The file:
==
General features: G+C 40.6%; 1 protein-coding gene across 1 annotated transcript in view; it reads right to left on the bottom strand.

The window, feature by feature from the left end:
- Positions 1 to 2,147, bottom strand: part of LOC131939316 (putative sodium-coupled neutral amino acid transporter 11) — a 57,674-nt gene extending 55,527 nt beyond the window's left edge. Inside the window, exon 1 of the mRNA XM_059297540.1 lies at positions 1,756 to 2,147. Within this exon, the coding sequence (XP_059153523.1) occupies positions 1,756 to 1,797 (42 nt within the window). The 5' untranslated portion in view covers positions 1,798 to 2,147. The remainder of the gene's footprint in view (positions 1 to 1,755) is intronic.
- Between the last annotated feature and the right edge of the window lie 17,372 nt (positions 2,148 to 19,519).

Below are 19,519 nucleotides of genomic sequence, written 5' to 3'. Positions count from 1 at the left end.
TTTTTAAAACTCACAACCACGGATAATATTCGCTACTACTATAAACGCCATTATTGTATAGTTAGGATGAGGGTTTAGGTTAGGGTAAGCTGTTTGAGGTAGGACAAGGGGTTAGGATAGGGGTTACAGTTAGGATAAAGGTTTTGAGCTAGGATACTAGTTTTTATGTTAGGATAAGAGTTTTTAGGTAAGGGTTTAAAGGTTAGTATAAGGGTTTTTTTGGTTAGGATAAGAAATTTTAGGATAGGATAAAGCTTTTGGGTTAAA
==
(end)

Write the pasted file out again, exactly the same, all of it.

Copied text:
General features: G+C 40.6%; 1 protein-coding gene across 1 annotated transcript in view; it reads right to left on the bottom strand.

The window, feature by feature from the left end:
- Positions 1 to 2,147, bottom strand: part of LOC131939316 (putative sodium-coupled neutral amino acid transporter 11) — a 57,674-nt gene extending 55,527 nt beyond the window's left edge. Inside the window, exon 1 of the mRNA XM_059297540.1 lies at positions 1,756 to 2,147. Within this exon, the coding sequence (XP_059153523.1) occupies positions 1,756 to 1,797 (42 nt within the window). The 5' untranslated portion in view covers positions 1,798 to 2,147. The remainder of the gene's footprint in view (positions 1 to 1,755) is intronic.
- Between the last annotated feature and the right edge of the window lie 17,372 nt (positions 2,148 to 19,519).

Below are 19,519 nucleotides of genomic sequence, written 5' to 3'. Positions count from 1 at the left end.
TTTTTAAAACTCACAACCACGGATAATATTCGCTACTACTATAAACGCCATTATTGTATAGTTAGGATGAGGGTTTAGGTTAGGGTAAGCTGTTTGAGGTAGGACAAGGGGTTAGGATAGGGGTTACAGTTAGGATAAAGGTTTTGAGCTAGGATACTAGTTTTTATGTTAGGATAAGAGTTTTTAGGTAAGGGTTTAAAGGTTAGTATAAGGGTTTTTTTGGTTAGGATAAGAAATTTTAGGATAGGATAAAGCTTTTGGGTTAAA